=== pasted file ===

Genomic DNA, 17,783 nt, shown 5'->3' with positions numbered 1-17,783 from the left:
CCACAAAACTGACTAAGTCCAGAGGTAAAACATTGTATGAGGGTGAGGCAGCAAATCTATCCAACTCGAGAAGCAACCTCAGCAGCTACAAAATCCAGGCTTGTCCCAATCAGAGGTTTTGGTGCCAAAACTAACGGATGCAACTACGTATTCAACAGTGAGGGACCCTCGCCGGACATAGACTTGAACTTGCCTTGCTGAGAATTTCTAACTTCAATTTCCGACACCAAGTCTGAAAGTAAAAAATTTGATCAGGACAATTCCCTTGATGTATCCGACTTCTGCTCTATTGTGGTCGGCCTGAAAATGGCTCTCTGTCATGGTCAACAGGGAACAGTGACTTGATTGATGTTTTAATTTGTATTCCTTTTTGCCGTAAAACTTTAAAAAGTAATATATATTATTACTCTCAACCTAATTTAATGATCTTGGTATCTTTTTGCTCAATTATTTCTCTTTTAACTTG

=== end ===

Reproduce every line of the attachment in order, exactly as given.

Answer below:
Genomic DNA, 17,783 nt, shown 5'->3' with positions numbered 1-17,783 from the left:
CCACAAAACTGACTAAGTCCAGAGGTAAAACATTGTATGAGGGTGAGGCAGCAAATCTATCCAACTCGAGAAGCAACCTCAGCAGCTACAAAATCCAGGCTTGTCCCAATCAGAGGTTTTGGTGCCAAAACTAACGGATGCAACTACGTATTCAACAGTGAGGGACCCTCGCCGGACATAGACTTGAACTTGCCTTGCTGAGAATTTCTAACTTCAATTTCCGACACCAAGTCTGAAAGTAAAAAATTTGATCAGGACAATTCCCTTGATGTATCCGACTTCTGCTCTATTGTGGTCGGCCTGAAAATGGCTCTCTGTCATGGTCAACAGGGAACAGTGACTTGATTGATGTTTTAATTTGTATTCCTTTTTGCCGTAAAACTTTAAAAAGTAATATATATTATTACTCTCAACCTAATTTAATGATCTTGGTATCTTTTTGCTCAATTATTTCTCTTTTAACTTG